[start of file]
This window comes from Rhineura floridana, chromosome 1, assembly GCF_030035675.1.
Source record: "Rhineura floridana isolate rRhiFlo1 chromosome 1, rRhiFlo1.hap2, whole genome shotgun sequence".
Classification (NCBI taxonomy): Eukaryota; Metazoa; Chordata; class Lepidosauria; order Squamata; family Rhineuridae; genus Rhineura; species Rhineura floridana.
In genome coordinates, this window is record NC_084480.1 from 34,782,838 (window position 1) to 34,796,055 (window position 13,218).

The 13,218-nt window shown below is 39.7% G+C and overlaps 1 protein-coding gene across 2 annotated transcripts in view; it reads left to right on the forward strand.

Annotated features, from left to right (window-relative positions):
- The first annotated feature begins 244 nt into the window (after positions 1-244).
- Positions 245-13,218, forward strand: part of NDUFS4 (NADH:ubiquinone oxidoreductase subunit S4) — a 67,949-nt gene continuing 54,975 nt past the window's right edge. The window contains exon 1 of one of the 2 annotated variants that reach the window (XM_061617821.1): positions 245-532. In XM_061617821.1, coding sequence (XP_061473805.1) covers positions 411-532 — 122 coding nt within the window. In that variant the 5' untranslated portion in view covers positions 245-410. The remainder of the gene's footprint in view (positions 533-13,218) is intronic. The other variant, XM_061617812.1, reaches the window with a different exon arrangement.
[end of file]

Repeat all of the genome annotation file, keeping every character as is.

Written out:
This window comes from Rhineura floridana, chromosome 1, assembly GCF_030035675.1.
Source record: "Rhineura floridana isolate rRhiFlo1 chromosome 1, rRhiFlo1.hap2, whole genome shotgun sequence".
Classification (NCBI taxonomy): Eukaryota; Metazoa; Chordata; class Lepidosauria; order Squamata; family Rhineuridae; genus Rhineura; species Rhineura floridana.
In genome coordinates, this window is record NC_084480.1 from 34,782,838 (window position 1) to 34,796,055 (window position 13,218).

The 13,218-nt window shown below is 39.7% G+C and overlaps 1 protein-coding gene across 2 annotated transcripts in view; it reads left to right on the forward strand.

Annotated features, from left to right (window-relative positions):
- The first annotated feature begins 244 nt into the window (after positions 1-244).
- Positions 245-13,218, forward strand: part of NDUFS4 (NADH:ubiquinone oxidoreductase subunit S4) — a 67,949-nt gene continuing 54,975 nt past the window's right edge. The window contains exon 1 of one of the 2 annotated variants that reach the window (XM_061617821.1): positions 245-532. In XM_061617821.1, coding sequence (XP_061473805.1) covers positions 411-532 — 122 coding nt within the window. In that variant the 5' untranslated portion in view covers positions 245-410. The remainder of the gene's footprint in view (positions 533-13,218) is intronic. The other variant, XM_061617812.1, reaches the window with a different exon arrangement.